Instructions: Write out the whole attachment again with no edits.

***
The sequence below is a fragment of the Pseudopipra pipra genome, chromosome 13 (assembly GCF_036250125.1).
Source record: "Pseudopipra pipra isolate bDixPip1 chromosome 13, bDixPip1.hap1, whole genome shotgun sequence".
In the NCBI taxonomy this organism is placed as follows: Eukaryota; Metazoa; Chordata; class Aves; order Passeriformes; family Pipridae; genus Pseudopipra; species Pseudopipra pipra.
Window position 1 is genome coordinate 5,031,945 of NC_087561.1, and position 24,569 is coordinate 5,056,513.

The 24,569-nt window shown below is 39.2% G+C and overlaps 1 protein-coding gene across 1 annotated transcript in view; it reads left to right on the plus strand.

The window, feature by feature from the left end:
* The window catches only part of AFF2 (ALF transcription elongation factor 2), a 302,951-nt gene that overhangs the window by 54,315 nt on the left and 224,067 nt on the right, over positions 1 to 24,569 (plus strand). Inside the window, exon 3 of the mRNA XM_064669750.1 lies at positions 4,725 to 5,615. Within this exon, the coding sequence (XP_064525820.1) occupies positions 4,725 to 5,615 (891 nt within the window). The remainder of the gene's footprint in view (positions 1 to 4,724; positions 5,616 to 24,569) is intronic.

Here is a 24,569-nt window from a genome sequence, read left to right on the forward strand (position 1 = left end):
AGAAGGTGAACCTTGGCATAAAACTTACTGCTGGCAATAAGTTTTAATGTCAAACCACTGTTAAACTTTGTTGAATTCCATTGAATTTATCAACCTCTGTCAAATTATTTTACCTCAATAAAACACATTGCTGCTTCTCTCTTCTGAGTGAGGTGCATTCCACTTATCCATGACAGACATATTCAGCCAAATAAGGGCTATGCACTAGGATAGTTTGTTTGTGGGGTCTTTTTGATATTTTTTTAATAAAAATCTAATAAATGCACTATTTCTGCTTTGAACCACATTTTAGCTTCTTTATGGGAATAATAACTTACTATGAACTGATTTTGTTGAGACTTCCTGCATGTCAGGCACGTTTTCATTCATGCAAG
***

The sequence below is a fragment of the Pseudopipra pipra genome, chromosome 13 (assembly GCF_036250125.1).
Source record: "Pseudopipra pipra isolate bDixPip1 chromosome 13, bDixPip1.hap1, whole genome shotgun sequence".
In the NCBI taxonomy this organism is placed as follows: Eukaryota; Metazoa; Chordata; class Aves; order Passeriformes; family Pipridae; genus Pseudopipra; species Pseudopipra pipra.
Window position 1 is genome coordinate 5,031,945 of NC_087561.1, and position 24,569 is coordinate 5,056,513.

The 24,569-nt window shown below is 39.2% G+C and overlaps 1 protein-coding gene across 1 annotated transcript in view; it reads left to right on the plus strand.

The window, feature by feature from the left end:
* The window catches only part of AFF2 (ALF transcription elongation factor 2), a 302,951-nt gene that overhangs the window by 54,315 nt on the left and 224,067 nt on the right, over positions 1 to 24,569 (plus strand). Inside the window, exon 3 of the mRNA XM_064669750.1 lies at positions 4,725 to 5,615. Within this exon, the coding sequence (XP_064525820.1) occupies positions 4,725 to 5,615 (891 nt within the window). The remainder of the gene's footprint in view (positions 1 to 4,724; positions 5,616 to 24,569) is intronic.

Here is a 24,569-nt window from a genome sequence, read left to right on the forward strand (position 1 = left end):
AGAAGGTGAACCTTGGCATAAAACTTACTGCTGGCAATAAGTTTTAATGTCAAACCACTGTTAAACTTTGTTGAATTCCATTGAATTTATCAACCTCTGTCAAATTATTTTACCTCAATAAAACACATTGCTGCTTCTCTCTTCTGAGTGAGGTGCATTCCACTTATCCATGACAGACATATTCAGCCAAATAAGGGCTATGCACTAGGATAGTTTGTTTGTGGGGTCTTTTTGATATTTTTTTAATAAAAATCTAATAAATGCACTATTTCTGCTTTGAACCACATTTTAGCTTCTTTATGGGAATAATAACTTACTATGAACTGATTTTGTTGAGACTTCCTGCATGTCAGGCACGTTTTCATTCATGCAAG